To be clear, there is the same broad pattern when total consumption is taken into account, that is household discretionary and non-discretionary consumption plus government consumption. Like the rest of the economy Government has increased consumption and cut investment. The totals for consumption and investment are shown in Fig.2 below.

Fig. 2 UK Consumption and Investment
It is not the case there is no growth in consumption in the British economy. It is growing at a modest pace. But investment is effectively unchanged over 8 years, up by just 2%. This is the crucial weakness of the British economy, which is an extreme case of the general malaise afflicting the advanced industrialised economies.

This in turn accounts for the widening trade gap. Producers based in Britain are losing market share globally and domestically. As the world economy is not far from stagnation this leads to falling output. In addition, as the growth of consumption in Britain is greater than most competitor economies, which Osborne claims as a sign of success, this leads to the growth of imports outstripping the growth of exports by some distance. This cannot be solved by devaluation. This has already been tried and failed. The pound is still 16% lower against a basket of major currencies than it was prior to the recession.

It is investment which is the source of the falling levels out output and the widening trade gap. In addition, household income growth has been weak and real wage growth almost non-existent over a prolonged period. Therefore the rise in consumption has been achieved by a rundown of savings/increase in borrowing by households. The household savings ratio has fallen to a new all-time low of 3.8% (Fig.3 below).

Fig. 3 Household savings ratio
Of course, wages cannot sustainably rise if production is falling. The squeeze on profits if businesses cannot force down wages means profits are cut and output cuts follow. This is what has happened in the steel industry, for example. Rising wages requires rising output. That can only be sustained by increasing investment.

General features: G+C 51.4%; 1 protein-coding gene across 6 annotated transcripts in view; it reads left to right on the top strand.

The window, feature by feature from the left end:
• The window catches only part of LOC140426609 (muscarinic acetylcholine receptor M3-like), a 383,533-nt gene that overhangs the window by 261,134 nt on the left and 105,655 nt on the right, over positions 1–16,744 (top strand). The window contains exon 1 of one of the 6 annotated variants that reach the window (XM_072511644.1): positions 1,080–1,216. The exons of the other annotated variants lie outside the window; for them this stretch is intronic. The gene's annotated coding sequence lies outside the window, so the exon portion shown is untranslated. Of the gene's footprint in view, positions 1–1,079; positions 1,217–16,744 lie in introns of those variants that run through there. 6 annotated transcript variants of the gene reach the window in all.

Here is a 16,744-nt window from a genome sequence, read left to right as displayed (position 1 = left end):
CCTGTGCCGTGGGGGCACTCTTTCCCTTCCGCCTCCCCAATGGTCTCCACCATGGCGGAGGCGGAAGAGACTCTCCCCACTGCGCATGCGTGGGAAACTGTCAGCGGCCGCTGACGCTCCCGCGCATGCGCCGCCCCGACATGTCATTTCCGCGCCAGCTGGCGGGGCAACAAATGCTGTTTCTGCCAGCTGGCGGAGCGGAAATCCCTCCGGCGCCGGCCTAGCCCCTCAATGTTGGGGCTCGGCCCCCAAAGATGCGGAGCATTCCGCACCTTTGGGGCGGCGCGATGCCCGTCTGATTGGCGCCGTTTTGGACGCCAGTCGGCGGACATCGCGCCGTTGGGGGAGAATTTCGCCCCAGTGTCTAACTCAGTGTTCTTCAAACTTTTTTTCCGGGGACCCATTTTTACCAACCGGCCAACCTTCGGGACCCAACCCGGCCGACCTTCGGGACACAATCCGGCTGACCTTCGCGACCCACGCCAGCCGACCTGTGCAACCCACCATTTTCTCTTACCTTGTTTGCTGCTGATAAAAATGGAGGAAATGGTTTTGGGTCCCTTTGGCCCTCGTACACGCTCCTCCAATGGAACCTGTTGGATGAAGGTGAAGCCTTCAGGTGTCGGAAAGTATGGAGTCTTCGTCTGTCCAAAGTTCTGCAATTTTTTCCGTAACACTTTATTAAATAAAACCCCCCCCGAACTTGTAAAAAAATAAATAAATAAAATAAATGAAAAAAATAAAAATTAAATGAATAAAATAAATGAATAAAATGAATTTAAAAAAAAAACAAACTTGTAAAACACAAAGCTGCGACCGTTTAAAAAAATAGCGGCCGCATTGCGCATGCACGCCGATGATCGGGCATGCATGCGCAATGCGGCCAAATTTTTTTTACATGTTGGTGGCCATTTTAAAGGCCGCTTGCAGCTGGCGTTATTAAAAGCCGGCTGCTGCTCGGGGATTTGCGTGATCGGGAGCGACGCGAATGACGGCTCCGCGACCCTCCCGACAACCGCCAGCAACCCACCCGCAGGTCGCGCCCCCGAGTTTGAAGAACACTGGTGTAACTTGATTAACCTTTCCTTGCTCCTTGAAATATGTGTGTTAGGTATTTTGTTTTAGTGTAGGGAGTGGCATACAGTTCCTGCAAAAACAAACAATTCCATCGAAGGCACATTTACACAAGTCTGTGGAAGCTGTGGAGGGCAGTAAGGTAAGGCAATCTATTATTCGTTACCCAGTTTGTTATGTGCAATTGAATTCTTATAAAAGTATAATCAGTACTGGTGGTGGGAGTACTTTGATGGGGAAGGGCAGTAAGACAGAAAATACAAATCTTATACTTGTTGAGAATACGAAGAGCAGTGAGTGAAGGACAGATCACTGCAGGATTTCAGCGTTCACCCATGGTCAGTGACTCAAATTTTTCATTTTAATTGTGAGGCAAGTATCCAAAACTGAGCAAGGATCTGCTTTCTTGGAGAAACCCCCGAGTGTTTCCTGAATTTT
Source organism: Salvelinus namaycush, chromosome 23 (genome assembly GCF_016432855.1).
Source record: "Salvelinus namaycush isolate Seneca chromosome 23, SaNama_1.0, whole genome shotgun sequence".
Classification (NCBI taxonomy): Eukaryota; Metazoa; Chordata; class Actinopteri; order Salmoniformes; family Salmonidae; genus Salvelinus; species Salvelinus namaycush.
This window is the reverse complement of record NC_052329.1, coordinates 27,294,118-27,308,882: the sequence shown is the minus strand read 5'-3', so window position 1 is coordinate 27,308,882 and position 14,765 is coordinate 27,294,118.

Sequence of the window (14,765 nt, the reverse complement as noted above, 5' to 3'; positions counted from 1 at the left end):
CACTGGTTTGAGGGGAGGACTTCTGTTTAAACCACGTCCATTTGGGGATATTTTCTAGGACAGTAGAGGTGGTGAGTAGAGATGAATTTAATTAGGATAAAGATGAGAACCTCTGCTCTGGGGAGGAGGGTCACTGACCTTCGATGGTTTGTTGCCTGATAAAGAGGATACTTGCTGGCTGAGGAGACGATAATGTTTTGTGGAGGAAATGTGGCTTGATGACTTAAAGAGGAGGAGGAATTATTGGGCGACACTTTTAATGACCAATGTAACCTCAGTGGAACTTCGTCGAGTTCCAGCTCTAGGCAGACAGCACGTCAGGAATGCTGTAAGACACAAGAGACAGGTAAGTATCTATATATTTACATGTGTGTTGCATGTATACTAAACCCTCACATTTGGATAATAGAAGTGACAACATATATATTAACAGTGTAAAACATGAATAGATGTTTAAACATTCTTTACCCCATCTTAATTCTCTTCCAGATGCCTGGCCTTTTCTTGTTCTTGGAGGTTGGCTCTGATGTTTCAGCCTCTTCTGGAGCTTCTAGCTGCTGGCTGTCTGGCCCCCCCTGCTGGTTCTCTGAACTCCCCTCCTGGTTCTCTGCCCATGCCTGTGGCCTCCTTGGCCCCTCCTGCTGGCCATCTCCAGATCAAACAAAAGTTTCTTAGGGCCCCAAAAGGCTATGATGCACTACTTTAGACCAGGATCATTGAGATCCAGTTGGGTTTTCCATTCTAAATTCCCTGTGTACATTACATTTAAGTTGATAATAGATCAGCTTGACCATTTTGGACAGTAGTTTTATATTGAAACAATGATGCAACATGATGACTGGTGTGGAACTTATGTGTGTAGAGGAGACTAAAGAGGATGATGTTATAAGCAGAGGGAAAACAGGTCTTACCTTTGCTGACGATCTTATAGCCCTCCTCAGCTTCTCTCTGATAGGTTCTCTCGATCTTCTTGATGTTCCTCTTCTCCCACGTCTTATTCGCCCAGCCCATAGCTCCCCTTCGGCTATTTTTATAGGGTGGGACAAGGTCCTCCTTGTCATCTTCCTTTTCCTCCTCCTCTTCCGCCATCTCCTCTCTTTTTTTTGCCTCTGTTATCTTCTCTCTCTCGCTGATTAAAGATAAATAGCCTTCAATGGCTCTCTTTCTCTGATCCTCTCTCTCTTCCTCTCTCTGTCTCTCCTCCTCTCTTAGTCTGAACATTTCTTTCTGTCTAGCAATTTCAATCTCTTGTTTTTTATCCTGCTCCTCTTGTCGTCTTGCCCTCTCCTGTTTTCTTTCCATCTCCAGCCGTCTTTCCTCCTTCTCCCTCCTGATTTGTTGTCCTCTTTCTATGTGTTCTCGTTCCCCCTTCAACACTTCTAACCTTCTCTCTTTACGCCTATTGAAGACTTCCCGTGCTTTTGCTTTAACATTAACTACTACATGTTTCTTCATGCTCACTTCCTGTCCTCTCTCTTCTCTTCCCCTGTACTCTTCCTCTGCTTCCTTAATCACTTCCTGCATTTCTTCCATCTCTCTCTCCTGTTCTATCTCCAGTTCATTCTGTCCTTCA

Osbornomics and its followers

There have been two distinct phases to the Tory offensive. The first was to cut government spending, both current spending on services and capital investment. But, as both of these cause economic downturn, then government spending on social security (or other items like working tax credits) tends to rise. This is widely understood as austerity.

The second phase was purely for electoral advantage and began in earnest in the March 2013 Budget. This promoted private consumption, most obviously with policies such as ‘Help to Buy’ and other schemes. This was combined with a halt to new cuts in current spending while continuing to cut public investment. 

It is this sequence of policies combined which has brought about the current crisis. The austerity policy led to a renewed downturn in the economy and a widening public sector deficit. The austerity mark II policy led to an unsustainable rise in consumption. It also led to inflation of asset prices, especially the damaging rise in house prices. In textbook fashion, ‘demand’ for housing was increased with extra funds, without any increase in supply, that is investment in new housing.

All of those, however well-meaning who now argue for further measures to boost ‘demand’ (meaning consumption) would simply repeat Osborne’s highly damaging policy in a new form. This is the case with Adair Turner’s call for monetary financing to boost nominal demand, known as ‘helicopter money’ (pdf).

There is nothing intrinsically wrong with money creation. It is especially useful in extreme cases where the economy is slowing sharply and/or there is a risk of sustained deflation; prolonged falls in the price level. But we have already shown that the British economy is not suffering a deficiency of ‘demand’. It is once more in crisis because there is still a slump in investment.

If instead monetary measures are used primarily to boost consumption there will be a re-run in some new form of Osbornomics. This relates to a fundamental economic law. The greater proportion of output devoted to investment the higher the growth rate of the economy (and ultimately the sustainable rise in the level of consumption). The greater proportion of output devoted to consumption the slower the growth rate of the economy (and the same negative consequences for the level of consumption). You can’t shop your way to prosperity, as British consumers can once more testify.   

Monetary and fiscal measures should be aimed boosting investment. This would raise output and produce high-skill, high-wage jobs. This is in fact exactly what Jeremy Corbyn and John McDonnell have proposed. It is the sustainable way of out of renewed crisis.